Carclo just keeps motoring. The specialist plastics maker, which makes LED headlamps for Rolls-Royce and Aston Martin, has announced a second consecutive year of double-digit growth. Full-year sales rose 11% to £119m, ahead of analyst forecasts, while operating profit jumped 29% to £10m. The shares rose 6%, broker finnCap increased its price target and director Peter Slabbert bought 10,000 shares at £1.58.
Carclo’s “lights are on full beam”, says the Investors Chronicle. As an early mover in LED headlamps, the company is winning several new supercar contracts. It supplies Lamborghini and Bugatti and was recently signed up for Aston Martin’s new DB11 model, which is built in Wales. Carclo also makes injection-moulded plastics for the medical sector, from inhalers to medical nozzles, but LED lighting accounts for a third of revenue and more than half of group profits.
Business has not always run so smoothly. Two years ago, Carclo had big ambitions for the development of a new conductive inkjet, used in touchscreen technology. At the time, The Times tipped it as “a very sexy area” and Carclo signed a ten-year contract with a California-based touchscreen specialist, issuing shares to fund the deal. But the investment went “horribly wrong”, says John Ficenec in The Daily Telegraph.
Its shares tumbled as the group issued profit warnings and the new business was quickly shutdown, leading to a £32m write-off.Carclo also recently put the brakes on investment in its diagnostics business, which specialised in medical testing. Its latest results included impairments on its patent book, costing £4.9m, while net debt crept higher to £24.8m, as Carclo ramps up investment in its fastest growing businesses.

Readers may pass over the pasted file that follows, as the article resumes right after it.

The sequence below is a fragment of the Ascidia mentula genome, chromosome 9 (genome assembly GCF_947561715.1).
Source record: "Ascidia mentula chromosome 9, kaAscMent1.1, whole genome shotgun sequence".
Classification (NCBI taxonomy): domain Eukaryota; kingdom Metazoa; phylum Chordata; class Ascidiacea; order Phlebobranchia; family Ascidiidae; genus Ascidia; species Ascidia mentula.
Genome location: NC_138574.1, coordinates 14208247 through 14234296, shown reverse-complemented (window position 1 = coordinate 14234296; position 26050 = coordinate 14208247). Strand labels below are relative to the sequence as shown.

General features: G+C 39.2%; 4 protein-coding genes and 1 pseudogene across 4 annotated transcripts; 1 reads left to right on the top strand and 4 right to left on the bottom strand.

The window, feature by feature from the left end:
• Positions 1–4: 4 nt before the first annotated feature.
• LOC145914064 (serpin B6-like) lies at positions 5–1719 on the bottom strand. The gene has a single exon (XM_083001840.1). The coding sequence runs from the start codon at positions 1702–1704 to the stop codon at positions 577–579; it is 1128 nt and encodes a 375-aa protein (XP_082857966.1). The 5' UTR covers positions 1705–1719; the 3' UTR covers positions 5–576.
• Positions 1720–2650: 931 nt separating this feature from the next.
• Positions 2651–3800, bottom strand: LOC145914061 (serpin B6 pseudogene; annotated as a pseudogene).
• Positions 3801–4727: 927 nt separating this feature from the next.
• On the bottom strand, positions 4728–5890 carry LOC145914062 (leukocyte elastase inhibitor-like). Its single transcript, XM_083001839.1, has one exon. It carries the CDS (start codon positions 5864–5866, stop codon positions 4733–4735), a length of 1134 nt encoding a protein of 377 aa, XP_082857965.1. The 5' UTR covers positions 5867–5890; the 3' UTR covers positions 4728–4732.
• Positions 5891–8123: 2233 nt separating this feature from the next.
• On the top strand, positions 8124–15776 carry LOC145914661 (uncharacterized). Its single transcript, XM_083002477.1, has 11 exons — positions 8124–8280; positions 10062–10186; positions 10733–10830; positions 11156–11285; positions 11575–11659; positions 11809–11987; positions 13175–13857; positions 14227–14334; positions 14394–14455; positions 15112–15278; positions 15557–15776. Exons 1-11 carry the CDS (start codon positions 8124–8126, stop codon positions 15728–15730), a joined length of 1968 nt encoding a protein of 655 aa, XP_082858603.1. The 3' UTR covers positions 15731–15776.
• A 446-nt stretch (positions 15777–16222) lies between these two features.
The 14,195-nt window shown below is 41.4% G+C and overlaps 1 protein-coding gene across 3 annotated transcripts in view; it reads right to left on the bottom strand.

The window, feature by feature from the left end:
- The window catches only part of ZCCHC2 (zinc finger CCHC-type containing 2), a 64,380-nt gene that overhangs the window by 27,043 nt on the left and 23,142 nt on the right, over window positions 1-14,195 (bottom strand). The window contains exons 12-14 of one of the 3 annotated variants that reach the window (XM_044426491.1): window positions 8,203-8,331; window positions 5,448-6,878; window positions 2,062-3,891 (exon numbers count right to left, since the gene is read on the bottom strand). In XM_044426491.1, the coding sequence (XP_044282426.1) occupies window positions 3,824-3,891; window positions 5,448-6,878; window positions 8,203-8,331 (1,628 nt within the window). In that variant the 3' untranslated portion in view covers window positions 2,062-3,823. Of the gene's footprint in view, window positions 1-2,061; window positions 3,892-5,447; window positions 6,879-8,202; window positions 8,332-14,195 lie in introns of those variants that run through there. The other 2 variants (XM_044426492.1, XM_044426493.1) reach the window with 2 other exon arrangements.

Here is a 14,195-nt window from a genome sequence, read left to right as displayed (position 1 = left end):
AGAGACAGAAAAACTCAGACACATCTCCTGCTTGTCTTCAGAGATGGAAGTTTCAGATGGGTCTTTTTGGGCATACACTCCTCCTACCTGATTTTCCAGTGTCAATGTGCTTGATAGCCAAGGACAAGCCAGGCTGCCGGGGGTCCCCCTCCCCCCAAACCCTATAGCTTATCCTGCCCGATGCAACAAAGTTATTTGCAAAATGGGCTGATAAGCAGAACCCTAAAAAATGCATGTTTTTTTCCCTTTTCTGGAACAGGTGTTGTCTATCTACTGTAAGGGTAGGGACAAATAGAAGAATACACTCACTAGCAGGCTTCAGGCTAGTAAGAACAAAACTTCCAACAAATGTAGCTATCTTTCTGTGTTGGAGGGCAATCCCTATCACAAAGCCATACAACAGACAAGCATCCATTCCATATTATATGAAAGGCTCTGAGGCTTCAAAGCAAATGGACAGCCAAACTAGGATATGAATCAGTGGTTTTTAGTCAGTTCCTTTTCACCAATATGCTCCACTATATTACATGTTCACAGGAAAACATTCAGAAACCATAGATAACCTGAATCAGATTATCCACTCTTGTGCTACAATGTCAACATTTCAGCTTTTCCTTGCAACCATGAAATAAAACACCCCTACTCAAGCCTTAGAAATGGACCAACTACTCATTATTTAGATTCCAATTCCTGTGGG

The company recently expanded its factories in America and India and has opened a new plant in China, tapping into the country’s burgeoning medical market. Cheap fuel and dizzy levels of consumer credit have meanwhile helped to push the wider car market.
The supercar segment is perilously volatile, but Carclo has muscled its way into a lucrative niche, pushing up operating margins to 8.4%, versus 5.6% three years ago. The business has bounced back from its touchscreen blunder and Carclo is being rewarded for dumping its poor-performing divisions. But the shares are yet to recover fully. At 14 times forward earnings, Carclo’s potential is not yet fully priced in.
Bids and deals
Coats Group, which makes threading for Levis and Adidas, has boosted its position as the world’s largest threadmaker with two acquisitions. For $45m it has bought Barcelona-based Gotex, which makes fibreglass tape, and Derby-based Fast React, which makes software for clothing makers.
Coats was founded in the 1820s and is already dominant in industrial thread, making everything from airbag fabric to zips for firefighters. But its bottom line has been hit in recent years by pollution charges and a fine by the EU for fixing prices. Coats has also sold off non-core businesses, pushing down sales from £1.8bn to £1.5bn since 2009. With no dividend and a pension deficit, “there is little to commend the shares”, says Investors Chronicle.
However, Coats has turned a corner. As market leader, it has the potential to cash in on a booming middle class in Asia. Clothing sales outpace GDP and Coats’ threads hold together one in five garments worldwide. Every month it makes enough thread to stretch to the sun. The company has net cash of $242m and high gross margins of 36%. Billionaire investor George Soros has high hopes for Coats, owning a stake of 11%. It is easy to see why.